Search for inconsistent line endings with a regex? (part 2)

  • Hello @guy038 !

    Well, I didn’t really explain my goal, did I?

    Recently I’ve been manipulating some data where I can get mixed line-endings in a file (initially). So I want to be “made aware” of the situation without having to do anything. So I’ve created a script whereby if mixed line-endings occur in one area (between start_pos and end_pos, see script segment above) then I will, in code, turn visible line-endings ON. This way it hits me in the face, the current situation.

    Anyway, I don’t know the file type (Windows/Linux, Mac really isn’t happening) in advance so I can’t do stuff based upon that. And I can’t ask the “notepad” Python object what the current file format is anyway, because if I happen to have a WIndows file open in editor1/view0 and a Linux file open in editor2/view1, bad things happen to the logic.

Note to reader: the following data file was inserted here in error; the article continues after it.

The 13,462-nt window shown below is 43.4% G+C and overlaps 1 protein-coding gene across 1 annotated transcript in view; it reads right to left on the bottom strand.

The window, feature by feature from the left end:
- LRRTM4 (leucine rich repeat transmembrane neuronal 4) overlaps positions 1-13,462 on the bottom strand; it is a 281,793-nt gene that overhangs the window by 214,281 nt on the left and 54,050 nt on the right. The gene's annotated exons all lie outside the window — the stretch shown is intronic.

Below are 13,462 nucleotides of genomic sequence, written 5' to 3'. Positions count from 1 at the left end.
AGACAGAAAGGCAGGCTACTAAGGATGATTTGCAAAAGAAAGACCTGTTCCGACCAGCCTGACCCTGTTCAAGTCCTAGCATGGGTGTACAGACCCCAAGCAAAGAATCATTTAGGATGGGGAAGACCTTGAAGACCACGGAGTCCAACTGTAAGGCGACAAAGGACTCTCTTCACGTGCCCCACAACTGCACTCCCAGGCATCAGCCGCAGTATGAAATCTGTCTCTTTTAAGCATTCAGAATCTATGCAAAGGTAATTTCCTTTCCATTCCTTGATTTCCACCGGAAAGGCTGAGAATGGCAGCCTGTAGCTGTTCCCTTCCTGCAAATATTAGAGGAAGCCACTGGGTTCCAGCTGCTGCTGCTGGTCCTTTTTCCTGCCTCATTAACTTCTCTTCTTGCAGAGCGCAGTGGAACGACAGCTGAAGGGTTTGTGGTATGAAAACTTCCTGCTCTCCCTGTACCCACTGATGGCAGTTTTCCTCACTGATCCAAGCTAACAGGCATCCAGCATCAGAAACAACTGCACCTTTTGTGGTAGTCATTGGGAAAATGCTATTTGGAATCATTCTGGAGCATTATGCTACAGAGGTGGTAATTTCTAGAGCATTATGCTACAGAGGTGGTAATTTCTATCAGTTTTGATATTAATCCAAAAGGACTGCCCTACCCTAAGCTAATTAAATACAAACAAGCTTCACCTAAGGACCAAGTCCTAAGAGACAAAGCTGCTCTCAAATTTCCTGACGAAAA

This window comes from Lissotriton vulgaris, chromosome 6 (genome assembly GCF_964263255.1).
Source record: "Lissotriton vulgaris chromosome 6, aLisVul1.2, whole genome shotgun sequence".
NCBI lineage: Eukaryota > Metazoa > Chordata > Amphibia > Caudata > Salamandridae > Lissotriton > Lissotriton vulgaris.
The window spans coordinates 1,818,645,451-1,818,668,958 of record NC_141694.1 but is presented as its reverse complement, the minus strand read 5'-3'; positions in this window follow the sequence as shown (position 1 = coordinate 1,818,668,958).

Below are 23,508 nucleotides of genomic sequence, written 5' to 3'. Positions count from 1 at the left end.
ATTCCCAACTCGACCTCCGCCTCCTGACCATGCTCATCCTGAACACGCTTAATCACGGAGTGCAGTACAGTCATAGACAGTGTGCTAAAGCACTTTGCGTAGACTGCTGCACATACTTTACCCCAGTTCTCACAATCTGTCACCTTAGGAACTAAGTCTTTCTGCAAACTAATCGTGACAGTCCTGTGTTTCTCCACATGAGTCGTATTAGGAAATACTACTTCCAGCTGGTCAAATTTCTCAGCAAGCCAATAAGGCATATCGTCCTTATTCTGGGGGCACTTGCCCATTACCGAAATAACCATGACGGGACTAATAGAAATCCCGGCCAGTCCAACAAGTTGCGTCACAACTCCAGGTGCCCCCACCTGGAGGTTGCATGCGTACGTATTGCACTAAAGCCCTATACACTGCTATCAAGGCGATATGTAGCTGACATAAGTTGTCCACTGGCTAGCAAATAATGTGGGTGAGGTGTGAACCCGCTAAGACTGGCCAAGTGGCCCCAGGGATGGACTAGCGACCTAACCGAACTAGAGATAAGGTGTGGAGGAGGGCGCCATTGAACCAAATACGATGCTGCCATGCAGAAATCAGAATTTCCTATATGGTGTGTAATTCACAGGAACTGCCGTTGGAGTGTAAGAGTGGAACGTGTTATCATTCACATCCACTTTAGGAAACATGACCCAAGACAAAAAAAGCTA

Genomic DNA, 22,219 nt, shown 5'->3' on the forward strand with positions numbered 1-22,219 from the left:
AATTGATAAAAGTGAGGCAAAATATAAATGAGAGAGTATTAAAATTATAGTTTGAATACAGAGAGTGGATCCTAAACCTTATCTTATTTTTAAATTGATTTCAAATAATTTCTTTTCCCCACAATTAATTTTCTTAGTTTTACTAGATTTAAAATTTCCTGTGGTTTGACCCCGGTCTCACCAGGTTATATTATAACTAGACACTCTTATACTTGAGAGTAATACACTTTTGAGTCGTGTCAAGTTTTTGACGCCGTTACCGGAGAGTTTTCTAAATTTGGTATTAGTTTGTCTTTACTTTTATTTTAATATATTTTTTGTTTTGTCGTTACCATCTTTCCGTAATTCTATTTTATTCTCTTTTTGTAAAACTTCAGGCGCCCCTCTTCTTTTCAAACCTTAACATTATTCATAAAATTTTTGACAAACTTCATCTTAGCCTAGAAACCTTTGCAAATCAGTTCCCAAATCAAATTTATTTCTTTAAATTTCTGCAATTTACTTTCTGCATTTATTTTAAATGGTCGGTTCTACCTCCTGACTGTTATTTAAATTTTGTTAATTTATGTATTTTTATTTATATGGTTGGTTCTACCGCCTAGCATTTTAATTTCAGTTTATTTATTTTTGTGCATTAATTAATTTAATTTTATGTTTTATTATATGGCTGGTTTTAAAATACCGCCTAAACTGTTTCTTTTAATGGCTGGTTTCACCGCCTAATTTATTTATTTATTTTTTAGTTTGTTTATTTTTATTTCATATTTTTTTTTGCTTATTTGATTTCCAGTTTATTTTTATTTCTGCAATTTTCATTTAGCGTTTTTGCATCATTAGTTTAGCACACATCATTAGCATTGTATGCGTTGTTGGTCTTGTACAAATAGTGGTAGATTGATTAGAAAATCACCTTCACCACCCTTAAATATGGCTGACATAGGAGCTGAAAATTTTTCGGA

Probably the above makes no real sense, but I’m just trying to say that I don’t think I’m making it hard on myself, I’m just doing what it takes for a solution. And I did arrive at that solution today; stuff is working fine now. :)

  • Hi, @alan-kilborn and All,

    Yeeeeaaaah ! I succeeded to built a search regex which grabs all character(s) from the first EOL character(s) found to the nearest other EOL character(s), excluded, which is /are different from the first one ;-))

    I’m using the free-spacing mode for a best comprehension !

      \r\n     .*?  (?=  (?<!\r)\n  |  \r(?!\n)  )  |  #  From a TRUE \r\ TRUE (\n|\r)   EXCLUDED
    (?<!\r)\n  .*?  (?=    \r\n     |  \r(?!\n)  )  |  #  From a TRUE \ TRUE (\r\n|\r) EXCLUDED
     \r(?!\n)  .*?  (?=    \r\n     | (?<!\r)\n  )     #  From a TRUE \ TRUE (\r\n|\n) EXCLUDED

    To test my regex, just paste, in a new N++ tab, the sample text, below ( the v7.6 change.log, slightly modified ) :

    Notepad++ v7.6 new feature and bug-fixes:<CRLF>
    1.  Add Built-in Plugins Admins. Users can install, update and remove plugins by some clicks via Plugins Admin:<CRLF><LF>
    2.  Change plugin loading method: Remove the legacy plugin loading way and apply only the new plugin loading method.<CRLF>